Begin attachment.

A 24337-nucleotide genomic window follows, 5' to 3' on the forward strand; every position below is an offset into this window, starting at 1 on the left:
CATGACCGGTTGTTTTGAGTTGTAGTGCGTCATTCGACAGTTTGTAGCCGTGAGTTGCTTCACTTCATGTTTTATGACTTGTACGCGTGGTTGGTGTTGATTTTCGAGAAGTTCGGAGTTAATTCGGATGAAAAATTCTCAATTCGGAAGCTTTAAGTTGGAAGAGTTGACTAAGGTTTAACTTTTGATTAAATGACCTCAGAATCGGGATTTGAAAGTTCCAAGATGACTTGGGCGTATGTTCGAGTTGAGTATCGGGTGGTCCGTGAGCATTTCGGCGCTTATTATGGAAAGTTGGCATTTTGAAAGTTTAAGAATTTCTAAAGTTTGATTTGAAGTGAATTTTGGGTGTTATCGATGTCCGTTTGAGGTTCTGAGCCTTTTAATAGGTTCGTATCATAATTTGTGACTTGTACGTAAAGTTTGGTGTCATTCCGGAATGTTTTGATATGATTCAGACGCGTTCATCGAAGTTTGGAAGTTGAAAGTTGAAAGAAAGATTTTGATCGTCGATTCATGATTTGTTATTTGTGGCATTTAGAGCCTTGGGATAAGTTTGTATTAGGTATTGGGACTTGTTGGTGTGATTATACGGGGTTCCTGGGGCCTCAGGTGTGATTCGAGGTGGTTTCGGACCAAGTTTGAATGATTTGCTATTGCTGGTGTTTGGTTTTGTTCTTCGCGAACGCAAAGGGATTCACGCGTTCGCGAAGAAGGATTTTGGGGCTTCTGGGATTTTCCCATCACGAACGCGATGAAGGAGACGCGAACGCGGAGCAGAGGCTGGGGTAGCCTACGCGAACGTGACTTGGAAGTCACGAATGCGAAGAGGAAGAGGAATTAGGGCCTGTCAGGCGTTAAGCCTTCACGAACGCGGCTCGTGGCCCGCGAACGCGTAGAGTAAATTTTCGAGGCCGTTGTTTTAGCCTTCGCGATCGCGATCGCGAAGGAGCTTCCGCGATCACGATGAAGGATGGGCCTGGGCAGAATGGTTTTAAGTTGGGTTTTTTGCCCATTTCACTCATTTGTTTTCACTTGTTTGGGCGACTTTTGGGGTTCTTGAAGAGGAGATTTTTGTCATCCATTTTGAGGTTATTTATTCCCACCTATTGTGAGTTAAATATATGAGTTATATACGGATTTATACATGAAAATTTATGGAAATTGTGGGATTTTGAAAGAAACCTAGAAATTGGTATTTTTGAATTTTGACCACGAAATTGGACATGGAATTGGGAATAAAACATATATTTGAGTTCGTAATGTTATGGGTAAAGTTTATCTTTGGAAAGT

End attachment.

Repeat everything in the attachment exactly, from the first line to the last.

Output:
A 24337-nucleotide genomic window follows, 5' to 3' on the forward strand; every position below is an offset into this window, starting at 1 on the left:
CATGACCGGTTGTTTTGAGTTGTAGTGCGTCATTCGACAGTTTGTAGCCGTGAGTTGCTTCACTTCATGTTTTATGACTTGTACGCGTGGTTGGTGTTGATTTTCGAGAAGTTCGGAGTTAATTCGGATGAAAAATTCTCAATTCGGAAGCTTTAAGTTGGAAGAGTTGACTAAGGTTTAACTTTTGATTAAATGACCTCAGAATCGGGATTTGAAAGTTCCAAGATGACTTGGGCGTATGTTCGAGTTGAGTATCGGGTGGTCCGTGAGCATTTCGGCGCTTATTATGGAAAGTTGGCATTTTGAAAGTTTAAGAATTTCTAAAGTTTGATTTGAAGTGAATTTTGGGTGTTATCGATGTCCGTTTGAGGTTCTGAGCCTTTTAATAGGTTCGTATCATAATTTGTGACTTGTACGTAAAGTTTGGTGTCATTCCGGAATGTTTTGATATGATTCAGACGCGTTCATCGAAGTTTGGAAGTTGAAAGTTGAAAGAAAGATTTTGATCGTCGATTCATGATTTGTTATTTGTGGCATTTAGAGCCTTGGGATAAGTTTGTATTAGGTATTGGGACTTGTTGGTGTGATTATACGGGGTTCCTGGGGCCTCAGGTGTGATTCGAGGTGGTTTCGGACCAAGTTTGAATGATTTGCTATTGCTGGTGTTTGGTTTTGTTCTTCGCGAACGCAAAGGGATTCACGCGTTCGCGAAGAAGGATTTTGGGGCTTCTGGGATTTTCCCATCACGAACGCGATGAAGGAGACGCGAACGCGGAGCAGAGGCTGGGGTAGCCTACGCGAACGTGACTTGGAAGTCACGAATGCGAAGAGGAAGAGGAATTAGGGCCTGTCAGGCGTTAAGCCTTCACGAACGCGGCTCGTGGCCCGCGAACGCGTAGAGTAAATTTTCGAGGCCGTTGTTTTAGCCTTCGCGATCGCGATCGCGAAGGAGCTTCCGCGATCACGATGAAGGATGGGCCTGGGCAGAATGGTTTTAAGTTGGGTTTTTTGCCCATTTCACTCATTTGTTTTCACTTGTTTGGGCGACTTTTGGGGTTCTTGAAGAGGAGATTTTTGTCATCCATTTTGAGGTTATTTATTCCCACCTATTGTGAGTTAAATATATGAGTTATATACGGATTTATACATGAAAATTTATGGAAATTGTGGGATTTTGAAAGAAACCTAGAAATTGGTATTTTTGAATTTTGACCACGAAATTGGACATGGAATTGGGAATAAAACATATATTTGAGTTCGTAATGTTATGGGTAAAGTTTATCTTTGGAAAGT